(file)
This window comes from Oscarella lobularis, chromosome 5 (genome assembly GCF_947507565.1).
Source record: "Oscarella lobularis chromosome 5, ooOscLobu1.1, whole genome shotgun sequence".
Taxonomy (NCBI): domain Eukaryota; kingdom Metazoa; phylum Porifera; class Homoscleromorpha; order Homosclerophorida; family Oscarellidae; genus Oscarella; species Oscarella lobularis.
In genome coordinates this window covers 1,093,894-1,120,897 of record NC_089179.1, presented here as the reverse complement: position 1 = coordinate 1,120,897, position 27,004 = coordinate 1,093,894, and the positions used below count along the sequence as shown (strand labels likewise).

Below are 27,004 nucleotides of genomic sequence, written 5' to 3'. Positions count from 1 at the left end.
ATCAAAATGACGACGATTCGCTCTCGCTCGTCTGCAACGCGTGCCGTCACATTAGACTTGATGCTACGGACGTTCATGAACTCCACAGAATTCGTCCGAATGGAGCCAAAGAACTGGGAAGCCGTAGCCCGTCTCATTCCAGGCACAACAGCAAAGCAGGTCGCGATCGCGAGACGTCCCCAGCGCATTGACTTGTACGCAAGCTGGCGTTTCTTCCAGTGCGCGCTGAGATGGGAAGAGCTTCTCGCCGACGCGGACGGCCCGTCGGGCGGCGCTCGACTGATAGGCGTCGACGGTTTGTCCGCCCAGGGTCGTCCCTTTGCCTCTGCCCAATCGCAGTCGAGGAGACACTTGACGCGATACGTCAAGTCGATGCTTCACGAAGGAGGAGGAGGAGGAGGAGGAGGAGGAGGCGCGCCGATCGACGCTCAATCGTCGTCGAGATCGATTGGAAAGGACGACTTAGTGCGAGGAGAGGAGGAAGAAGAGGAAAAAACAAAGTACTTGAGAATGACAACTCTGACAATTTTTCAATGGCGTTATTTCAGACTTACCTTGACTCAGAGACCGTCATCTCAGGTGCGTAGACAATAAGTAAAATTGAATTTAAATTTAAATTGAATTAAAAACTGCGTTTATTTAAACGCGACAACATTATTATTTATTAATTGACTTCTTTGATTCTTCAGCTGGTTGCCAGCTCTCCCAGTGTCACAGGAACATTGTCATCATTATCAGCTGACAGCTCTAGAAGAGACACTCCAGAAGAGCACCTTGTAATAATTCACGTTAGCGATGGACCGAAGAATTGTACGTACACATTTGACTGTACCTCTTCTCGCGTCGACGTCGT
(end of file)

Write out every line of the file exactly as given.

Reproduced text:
This window comes from Oscarella lobularis, chromosome 5 (genome assembly GCF_947507565.1).
Source record: "Oscarella lobularis chromosome 5, ooOscLobu1.1, whole genome shotgun sequence".
Taxonomy (NCBI): domain Eukaryota; kingdom Metazoa; phylum Porifera; class Homoscleromorpha; order Homosclerophorida; family Oscarellidae; genus Oscarella; species Oscarella lobularis.
In genome coordinates this window covers 1,093,894-1,120,897 of record NC_089179.1, presented here as the reverse complement: position 1 = coordinate 1,120,897, position 27,004 = coordinate 1,093,894, and the positions used below count along the sequence as shown (strand labels likewise).

Below are 27,004 nucleotides of genomic sequence, written 5' to 3'. Positions count from 1 at the left end.
ATCAAAATGACGACGATTCGCTCTCGCTCGTCTGCAACGCGTGCCGTCACATTAGACTTGATGCTACGGACGTTCATGAACTCCACAGAATTCGTCCGAATGGAGCCAAAGAACTGGGAAGCCGTAGCCCGTCTCATTCCAGGCACAACAGCAAAGCAGGTCGCGATCGCGAGACGTCCCCAGCGCATTGACTTGTACGCAAGCTGGCGTTTCTTCCAGTGCGCGCTGAGATGGGAAGAGCTTCTCGCCGACGCGGACGGCCCGTCGGGCGGCGCTCGACTGATAGGCGTCGACGGTTTGTCCGCCCAGGGTCGTCCCTTTGCCTCTGCCCAATCGCAGTCGAGGAGACACTTGACGCGATACGTCAAGTCGATGCTTCACGAAGGAGGAGGAGGAGGAGGAGGAGGAGGAGGCGCGCCGATCGACGCTCAATCGTCGTCGAGATCGATTGGAAAGGACGACTTAGTGCGAGGAGAGGAGGAAGAAGAGGAAAAAACAAAGTACTTGAGAATGACAACTCTGACAATTTTTCAATGGCGTTATTTCAGACTTACCTTGACTCAGAGACCGTCATCTCAGGTGCGTAGACAATAAGTAAAATTGAATTTAAATTTAAATTGAATTAAAAACTGCGTTTATTTAAACGCGACAACATTATTATTTATTAATTGACTTCTTTGATTCTTCAGCTGGTTGCCAGCTCTCCCAGTGTCACAGGAACATTGTCATCATTATCAGCTGACAGCTCTAGAAGAGACACTCCAGAAGAGCACCTTGTAATAATTCACGTTAGCGATGGACCGAAGAATTGTACGTACACATTTGACTGTACCTCTTCTCGCGTCGACGTCGT